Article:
Health, Nutrition

Is Organic Produce Healthier?

By Lauren Beth Cohen
Dietetic Intern

A lot of confidence is put in the word organic. When playing the word-association game, you might hear things like: health, nutrition, clean, natural, expensive, and safe. But is that always the case? Before we fully answer this question (spoiler alert: the short answer no), we should breakdown what “organic” actually means.

The United States Department of Agriculture (USDA) certifies and labels certain foods as organic if they are produced “using methods that preserve the environment and avoid most synthetic materials, such as pesticides and antibiotics.” Pesticides and antibiotics are used to extend shelf life in the grocery store, reduce plant spoilage and mutation, and prevent illness in livestock. They are GRAS, or Generally Recognized As Safe to consume by the Food and Drug Administration (FDA).

So, should you eat it? Well, the choice is yours.

Not a lot is known about the how these pesticides and antibiotics affect the human body. What we do know is that organic can be a great option, but is not always essential.

In an attempt to help you save some cash and become a more savvy shopper, let’s introduce you to the “dirty dozen.” These foods, tested by the Environmental Working Group (EWG), show a higher amount of pesticides than average and, if given the option, should be purchased organic. They include: apples, peaches, nectarines, strawberries, grapes, celery, spinach/kale/collard greens, sweet bell & hot peppers, cucumbers, cherry tomatoes, imported snap peas and potatoes.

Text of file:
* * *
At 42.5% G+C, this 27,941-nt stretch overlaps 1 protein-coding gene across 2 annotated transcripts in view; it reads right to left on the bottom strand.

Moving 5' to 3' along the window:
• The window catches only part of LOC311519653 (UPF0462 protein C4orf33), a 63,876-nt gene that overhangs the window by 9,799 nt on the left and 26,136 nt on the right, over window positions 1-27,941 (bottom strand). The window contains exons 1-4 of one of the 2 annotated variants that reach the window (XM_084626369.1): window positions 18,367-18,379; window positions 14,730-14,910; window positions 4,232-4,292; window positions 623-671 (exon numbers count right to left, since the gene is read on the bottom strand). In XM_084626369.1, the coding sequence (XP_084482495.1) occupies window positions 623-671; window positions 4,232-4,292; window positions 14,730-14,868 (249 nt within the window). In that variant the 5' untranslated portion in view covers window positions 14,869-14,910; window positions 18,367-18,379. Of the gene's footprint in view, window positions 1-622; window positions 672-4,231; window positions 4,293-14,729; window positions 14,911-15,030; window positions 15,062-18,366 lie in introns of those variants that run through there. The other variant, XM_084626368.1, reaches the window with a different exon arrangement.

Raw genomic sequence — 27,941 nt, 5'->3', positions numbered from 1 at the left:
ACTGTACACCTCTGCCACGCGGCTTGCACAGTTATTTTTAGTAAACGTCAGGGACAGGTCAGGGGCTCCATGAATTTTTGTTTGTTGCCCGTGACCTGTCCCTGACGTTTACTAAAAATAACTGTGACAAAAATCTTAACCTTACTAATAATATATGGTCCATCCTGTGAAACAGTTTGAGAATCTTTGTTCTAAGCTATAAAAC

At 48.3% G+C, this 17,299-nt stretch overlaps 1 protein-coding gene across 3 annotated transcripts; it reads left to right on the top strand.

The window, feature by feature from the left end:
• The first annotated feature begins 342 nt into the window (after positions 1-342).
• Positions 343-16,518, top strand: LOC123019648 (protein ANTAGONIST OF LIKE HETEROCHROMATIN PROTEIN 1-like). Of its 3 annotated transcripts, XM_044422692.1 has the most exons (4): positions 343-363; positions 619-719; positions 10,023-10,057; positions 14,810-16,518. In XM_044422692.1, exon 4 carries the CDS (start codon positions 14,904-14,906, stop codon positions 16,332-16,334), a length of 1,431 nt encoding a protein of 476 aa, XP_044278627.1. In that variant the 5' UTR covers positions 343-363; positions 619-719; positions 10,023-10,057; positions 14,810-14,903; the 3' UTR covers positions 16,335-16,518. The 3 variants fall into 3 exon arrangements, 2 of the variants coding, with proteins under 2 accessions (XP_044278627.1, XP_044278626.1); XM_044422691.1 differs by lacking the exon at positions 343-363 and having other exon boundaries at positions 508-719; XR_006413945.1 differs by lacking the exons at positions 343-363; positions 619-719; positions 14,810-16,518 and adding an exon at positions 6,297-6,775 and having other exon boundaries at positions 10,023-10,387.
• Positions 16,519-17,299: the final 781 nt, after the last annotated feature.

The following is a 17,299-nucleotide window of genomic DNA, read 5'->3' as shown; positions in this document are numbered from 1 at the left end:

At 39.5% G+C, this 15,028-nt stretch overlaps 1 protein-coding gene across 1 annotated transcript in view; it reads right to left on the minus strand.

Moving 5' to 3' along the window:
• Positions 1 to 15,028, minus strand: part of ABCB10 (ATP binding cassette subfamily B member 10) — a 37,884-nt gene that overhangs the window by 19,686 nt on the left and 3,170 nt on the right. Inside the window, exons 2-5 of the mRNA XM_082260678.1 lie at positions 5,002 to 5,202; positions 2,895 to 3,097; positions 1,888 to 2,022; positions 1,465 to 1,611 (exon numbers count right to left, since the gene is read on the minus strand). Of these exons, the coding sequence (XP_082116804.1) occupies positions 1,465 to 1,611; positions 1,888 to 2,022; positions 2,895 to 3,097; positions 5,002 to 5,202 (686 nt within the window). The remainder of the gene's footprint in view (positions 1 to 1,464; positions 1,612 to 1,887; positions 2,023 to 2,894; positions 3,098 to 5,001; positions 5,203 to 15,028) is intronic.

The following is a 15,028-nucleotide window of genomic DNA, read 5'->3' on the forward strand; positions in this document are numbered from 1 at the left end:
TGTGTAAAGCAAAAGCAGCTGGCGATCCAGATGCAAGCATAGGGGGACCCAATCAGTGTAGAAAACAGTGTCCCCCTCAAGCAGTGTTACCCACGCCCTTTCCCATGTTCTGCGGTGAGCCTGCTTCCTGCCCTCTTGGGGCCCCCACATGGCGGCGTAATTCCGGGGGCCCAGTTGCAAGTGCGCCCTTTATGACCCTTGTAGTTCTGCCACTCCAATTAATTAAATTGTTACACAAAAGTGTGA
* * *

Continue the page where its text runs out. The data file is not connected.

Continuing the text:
Next time you head to the grocery store, go in armed with some of these helpful tips:

  • Buy organic for the “Dirty Dozen” and conventional for the “Clean Fifteen,” which includes; avocados, sweet corn, pineapples, cabbage, frozen sweet peas, onions, asparagus, mangoes, papayas, kiwis, eggplant, grapefruit, cantaloupe, cauliflower and sweet potatoes.
  • Prioritize buying local over organic. Often times, local farmers are producing products in an organic fashion but can’t afford the accreditation. Support your local farms!
  • Check the country of origin. The United States only imports certified organic foods from Canada, EU, India, Israel, Japan, New Zealand, Korea, and Switzerland. Any other country with “organic” on the label may be a trick to get you to spend more!
  • Milk and seafood do not need to be purchased organic.
  • Remember: A cookie is a cookie. Even if it’s 100% natural and organic – it doesn’t make it a magically healthy cookie.
(Post content reviewed by MGH Department of Nutrition and Food Services)

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